What are European countries doing about the issue?
Sunday’s incident has prompted a wave of criticism against the E.U., with experts as well as national leaders across the continent accusing the E.U. of mishandling the issue of refugees crossing the Mediterranean. “This disaster confirms how urgent it is to restore a robust rescue-at-sea operation and establish credible legal avenues to reach Europe,” Antonio Guterres, United Nations High Commissioner for Refugees, said in a statement. Heads of state stressed the need to tackle the root causes of human trafficking in countries like Libya, with Italian Prime Minister Matteo Renzi calling it a “plague in our continent” and French President Francois Hollande urging the E.U. to provide “more boats, more over-flights and a more intense battle against people trafficking.”
The Triton program, Europe’s effort to rescue and rehabilitate migrants, is being slammed as inadequate, ineffective and underfunded in comparison to its predecessor, Italy’s Mare Nostrum program. Mare Nostrum, which reportedly had a budget of nearly $10 million compared to Triton’s $3.2 million, was shut down late last year amid claims that it encouraged more refugees to seek passage to Europe.
The issue will be discussed in Luxembourg on Monday when the E.U. Foreign Affairs Council meets, according to High Representative for Foreign Affairs Federica Mogherini.
“The world needs to react with the conviction with which it eliminated piracy off the coast of Somalia a few years ago,” said IOM Director General William Lacy Swing, advocating a reinstatement of a program on the scale of Mare Nostrum. “All of us, especially the E.U. and the world’s powers, can no longer sit on the sidelines watching while this tragedy unfolds in slow motion.”
What happens to the migrants after they arrive?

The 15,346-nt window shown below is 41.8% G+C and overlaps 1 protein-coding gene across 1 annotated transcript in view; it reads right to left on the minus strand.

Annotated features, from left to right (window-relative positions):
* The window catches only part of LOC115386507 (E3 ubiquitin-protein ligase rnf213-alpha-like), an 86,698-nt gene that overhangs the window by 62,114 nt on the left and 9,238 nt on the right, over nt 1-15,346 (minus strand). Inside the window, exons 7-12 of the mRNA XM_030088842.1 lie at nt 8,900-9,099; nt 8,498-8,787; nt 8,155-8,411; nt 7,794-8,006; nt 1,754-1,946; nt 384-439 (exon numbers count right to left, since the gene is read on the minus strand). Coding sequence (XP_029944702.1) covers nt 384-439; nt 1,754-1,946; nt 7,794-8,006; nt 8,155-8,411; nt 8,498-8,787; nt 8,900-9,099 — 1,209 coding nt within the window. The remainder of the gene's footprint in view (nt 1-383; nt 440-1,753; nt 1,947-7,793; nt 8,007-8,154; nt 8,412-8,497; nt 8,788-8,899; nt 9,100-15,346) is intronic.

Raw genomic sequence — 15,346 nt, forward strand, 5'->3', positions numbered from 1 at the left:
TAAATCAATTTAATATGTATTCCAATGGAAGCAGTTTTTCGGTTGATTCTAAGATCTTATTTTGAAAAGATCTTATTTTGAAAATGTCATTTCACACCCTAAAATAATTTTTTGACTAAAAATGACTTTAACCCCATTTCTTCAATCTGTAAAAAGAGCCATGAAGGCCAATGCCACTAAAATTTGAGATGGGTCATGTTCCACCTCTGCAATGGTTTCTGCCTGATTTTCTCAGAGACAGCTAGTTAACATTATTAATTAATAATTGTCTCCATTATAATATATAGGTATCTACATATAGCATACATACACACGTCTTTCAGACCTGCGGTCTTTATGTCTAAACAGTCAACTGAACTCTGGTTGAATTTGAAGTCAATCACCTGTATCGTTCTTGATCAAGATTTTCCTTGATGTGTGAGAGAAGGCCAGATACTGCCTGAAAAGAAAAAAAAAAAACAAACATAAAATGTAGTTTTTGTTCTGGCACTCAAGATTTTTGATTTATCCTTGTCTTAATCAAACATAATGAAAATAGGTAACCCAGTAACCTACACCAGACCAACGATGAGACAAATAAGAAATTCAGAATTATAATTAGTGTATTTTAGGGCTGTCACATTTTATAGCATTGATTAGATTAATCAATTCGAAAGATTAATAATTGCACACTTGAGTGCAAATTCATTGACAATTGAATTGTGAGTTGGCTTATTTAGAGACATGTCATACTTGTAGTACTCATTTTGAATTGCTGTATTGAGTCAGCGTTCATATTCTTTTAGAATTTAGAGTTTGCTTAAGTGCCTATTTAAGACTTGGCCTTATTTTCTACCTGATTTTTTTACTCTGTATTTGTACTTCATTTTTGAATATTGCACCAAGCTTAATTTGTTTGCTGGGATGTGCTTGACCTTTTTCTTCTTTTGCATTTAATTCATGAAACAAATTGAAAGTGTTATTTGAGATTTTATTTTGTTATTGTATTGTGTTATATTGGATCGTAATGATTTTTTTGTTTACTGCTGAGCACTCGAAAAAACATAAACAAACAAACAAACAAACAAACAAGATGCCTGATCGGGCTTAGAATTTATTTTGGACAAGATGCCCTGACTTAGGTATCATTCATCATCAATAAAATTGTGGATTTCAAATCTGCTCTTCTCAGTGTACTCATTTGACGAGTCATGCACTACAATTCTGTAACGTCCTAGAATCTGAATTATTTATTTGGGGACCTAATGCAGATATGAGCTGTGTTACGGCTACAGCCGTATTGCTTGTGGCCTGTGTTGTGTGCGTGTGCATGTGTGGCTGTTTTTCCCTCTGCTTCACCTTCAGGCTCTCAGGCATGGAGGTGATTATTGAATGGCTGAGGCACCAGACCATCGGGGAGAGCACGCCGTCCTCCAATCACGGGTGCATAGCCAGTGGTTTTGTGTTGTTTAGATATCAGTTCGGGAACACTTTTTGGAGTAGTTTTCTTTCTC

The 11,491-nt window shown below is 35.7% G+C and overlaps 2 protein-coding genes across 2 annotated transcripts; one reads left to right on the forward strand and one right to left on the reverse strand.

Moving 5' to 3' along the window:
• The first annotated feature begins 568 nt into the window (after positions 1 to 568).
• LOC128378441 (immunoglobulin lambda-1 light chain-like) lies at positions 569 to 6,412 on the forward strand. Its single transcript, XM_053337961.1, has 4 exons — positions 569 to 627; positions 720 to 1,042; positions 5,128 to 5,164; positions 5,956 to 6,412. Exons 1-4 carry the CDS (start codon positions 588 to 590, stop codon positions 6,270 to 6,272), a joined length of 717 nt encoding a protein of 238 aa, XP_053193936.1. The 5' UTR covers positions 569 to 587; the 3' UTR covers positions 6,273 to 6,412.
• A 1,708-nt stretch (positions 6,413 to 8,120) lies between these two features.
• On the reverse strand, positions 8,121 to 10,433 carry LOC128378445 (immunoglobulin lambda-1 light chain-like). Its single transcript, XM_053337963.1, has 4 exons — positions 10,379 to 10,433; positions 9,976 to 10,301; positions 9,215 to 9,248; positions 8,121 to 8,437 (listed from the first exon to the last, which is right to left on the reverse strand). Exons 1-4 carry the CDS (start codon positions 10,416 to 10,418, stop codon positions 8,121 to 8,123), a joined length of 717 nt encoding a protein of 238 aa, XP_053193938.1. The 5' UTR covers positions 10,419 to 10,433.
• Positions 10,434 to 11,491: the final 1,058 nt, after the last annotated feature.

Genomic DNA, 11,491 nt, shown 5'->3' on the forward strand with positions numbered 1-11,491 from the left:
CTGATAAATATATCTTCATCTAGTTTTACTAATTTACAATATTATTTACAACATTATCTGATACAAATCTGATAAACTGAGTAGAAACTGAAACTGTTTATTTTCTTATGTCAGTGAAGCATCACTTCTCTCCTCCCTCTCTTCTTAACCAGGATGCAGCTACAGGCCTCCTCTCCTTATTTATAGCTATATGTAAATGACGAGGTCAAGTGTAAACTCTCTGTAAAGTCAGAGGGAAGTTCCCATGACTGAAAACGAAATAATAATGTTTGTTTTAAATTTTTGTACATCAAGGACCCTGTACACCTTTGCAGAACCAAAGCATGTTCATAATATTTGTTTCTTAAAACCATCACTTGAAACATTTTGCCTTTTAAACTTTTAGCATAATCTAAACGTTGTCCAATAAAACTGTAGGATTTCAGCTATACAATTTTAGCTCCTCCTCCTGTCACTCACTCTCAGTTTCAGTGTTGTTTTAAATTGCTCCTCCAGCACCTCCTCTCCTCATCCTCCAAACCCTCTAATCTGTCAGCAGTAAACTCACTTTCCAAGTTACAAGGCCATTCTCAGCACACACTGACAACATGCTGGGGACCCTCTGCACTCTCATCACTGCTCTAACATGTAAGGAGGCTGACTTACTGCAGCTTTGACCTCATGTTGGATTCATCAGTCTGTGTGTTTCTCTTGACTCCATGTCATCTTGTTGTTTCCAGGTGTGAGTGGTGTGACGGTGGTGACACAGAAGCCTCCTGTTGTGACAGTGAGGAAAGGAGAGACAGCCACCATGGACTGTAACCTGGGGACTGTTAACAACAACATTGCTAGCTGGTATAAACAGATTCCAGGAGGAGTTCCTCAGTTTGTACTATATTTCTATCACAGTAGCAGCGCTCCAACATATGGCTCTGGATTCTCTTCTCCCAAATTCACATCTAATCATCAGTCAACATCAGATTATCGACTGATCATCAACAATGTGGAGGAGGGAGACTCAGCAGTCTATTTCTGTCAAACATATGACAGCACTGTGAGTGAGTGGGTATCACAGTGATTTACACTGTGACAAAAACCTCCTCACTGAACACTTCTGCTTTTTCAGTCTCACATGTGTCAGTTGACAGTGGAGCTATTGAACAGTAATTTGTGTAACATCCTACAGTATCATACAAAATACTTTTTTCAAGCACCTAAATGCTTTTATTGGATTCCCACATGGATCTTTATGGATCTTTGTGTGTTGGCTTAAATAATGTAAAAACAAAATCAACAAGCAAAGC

Every refugee is entitled to asylum in Europe under the Common European Asylum System, which sets out a framework for their protection and rehabilitation. However, several countries are unable to implement this framework effectively with the sudden and ever-increasing influx of illegal migrants. There have been allegations of mistreatment of asylum-seekers in the past, and measures to deal with the problem include a proposal to create offshore detention centers in so-called “third countries” like Morocco, Egypt and Tunisia. A large part of the effort is funded by the E.U.’s Asylum, Migration and Integration fund, which has set aside 3.137 billion euros for the period of 2014-2020.
Unfortunately, as this week’s events show, many perish before they can be even considered for asylum.
- How the Biden Administration Lost Its Way
- Hanya Yanagihara Is Never Going to Read Your Mean Tweets
- Inside Finland's Plan to End All Waste by 2050
- Chloe Kim Is Ready to Win Olympic Gold Again—On Her Own Terms
- Asia Has Kept COVID-19 at Bay for 2 Years. Omicron Could Change That
- Investors Are Sinking Real Money Into Virtual Real Estate, With No Guarantees
- The Man Putin Fears